It appears that OCR may have only looked at the front page, often a Special Needs information page, and something else. In one case, the Assistive Technology page. I'm guessing they did the analysis in a very simple way. Used one of the existing Website accessibility checkers.
You can check your favorite educational institution's website. It's easy. I generally use two sites because they report a little differently. Note that with these you can only check URLs that do not require password access.
Go to each of these and enter the URL of the page you want to check.
The school district site I used is my local district, and I've told the district administrators about the problems with the website -- and sent them reports at least 3 times over the past 2 years. Once before the new site was up, and I had hoped they'd use the info I provided to deal with their web contractor. They didn't. Most recently, I contacted the district's Section 504 Coordinator with the information and volunteered to provide some assistance. I didn't get a response.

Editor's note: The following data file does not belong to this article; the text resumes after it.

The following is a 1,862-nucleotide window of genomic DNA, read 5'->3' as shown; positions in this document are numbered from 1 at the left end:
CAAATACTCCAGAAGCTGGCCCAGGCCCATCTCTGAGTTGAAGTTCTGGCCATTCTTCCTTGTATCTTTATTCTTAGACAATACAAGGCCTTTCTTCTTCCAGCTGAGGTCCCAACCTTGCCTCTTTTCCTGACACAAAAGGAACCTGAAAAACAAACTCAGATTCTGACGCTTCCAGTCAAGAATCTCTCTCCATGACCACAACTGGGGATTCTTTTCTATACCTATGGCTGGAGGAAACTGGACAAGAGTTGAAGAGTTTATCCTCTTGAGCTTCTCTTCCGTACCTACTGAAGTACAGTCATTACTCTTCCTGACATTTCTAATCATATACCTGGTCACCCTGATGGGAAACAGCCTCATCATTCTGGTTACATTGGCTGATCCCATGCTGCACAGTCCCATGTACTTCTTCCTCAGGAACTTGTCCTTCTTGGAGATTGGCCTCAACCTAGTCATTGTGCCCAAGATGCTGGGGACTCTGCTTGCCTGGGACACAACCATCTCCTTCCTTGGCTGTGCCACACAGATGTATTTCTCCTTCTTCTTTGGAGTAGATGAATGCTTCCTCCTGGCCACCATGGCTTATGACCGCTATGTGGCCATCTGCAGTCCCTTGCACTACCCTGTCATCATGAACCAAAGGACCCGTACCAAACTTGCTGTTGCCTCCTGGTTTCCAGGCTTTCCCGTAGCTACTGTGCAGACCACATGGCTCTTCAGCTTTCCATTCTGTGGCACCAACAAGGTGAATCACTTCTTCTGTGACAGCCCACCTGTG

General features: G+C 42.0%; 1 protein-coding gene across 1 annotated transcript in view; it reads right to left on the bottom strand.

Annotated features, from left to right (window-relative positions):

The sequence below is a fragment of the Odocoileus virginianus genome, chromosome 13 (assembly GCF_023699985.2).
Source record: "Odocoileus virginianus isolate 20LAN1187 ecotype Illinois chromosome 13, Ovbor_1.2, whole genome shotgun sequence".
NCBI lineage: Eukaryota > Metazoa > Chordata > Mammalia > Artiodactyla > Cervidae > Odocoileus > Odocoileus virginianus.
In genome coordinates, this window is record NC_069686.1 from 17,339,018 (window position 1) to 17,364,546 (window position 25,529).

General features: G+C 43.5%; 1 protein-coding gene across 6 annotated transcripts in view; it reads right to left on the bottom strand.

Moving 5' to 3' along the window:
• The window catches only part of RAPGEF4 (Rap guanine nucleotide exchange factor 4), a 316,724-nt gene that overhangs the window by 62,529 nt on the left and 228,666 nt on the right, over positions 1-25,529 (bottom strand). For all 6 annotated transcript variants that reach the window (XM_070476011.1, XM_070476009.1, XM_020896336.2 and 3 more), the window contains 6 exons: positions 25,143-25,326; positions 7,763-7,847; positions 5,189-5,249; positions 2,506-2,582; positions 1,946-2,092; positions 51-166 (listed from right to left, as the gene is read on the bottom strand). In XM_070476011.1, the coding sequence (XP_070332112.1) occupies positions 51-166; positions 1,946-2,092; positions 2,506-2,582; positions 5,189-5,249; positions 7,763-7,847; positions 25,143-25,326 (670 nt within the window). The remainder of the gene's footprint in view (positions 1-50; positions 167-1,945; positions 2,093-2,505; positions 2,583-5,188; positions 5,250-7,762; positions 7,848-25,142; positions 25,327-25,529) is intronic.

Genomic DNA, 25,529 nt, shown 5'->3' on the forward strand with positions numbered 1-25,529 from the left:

I see two different ways of proceeding. I could file a complaint with the regional OCR office (not Region X), but that will take time for OCR to investigate the complaint depending on how busy they are. What I plan to do, is make an appearance at an upcoming Board meeting and use my 3 minutes of public comment to raise the issue. I'll probably print out and give them copies of this post. I'll report on this in a future post.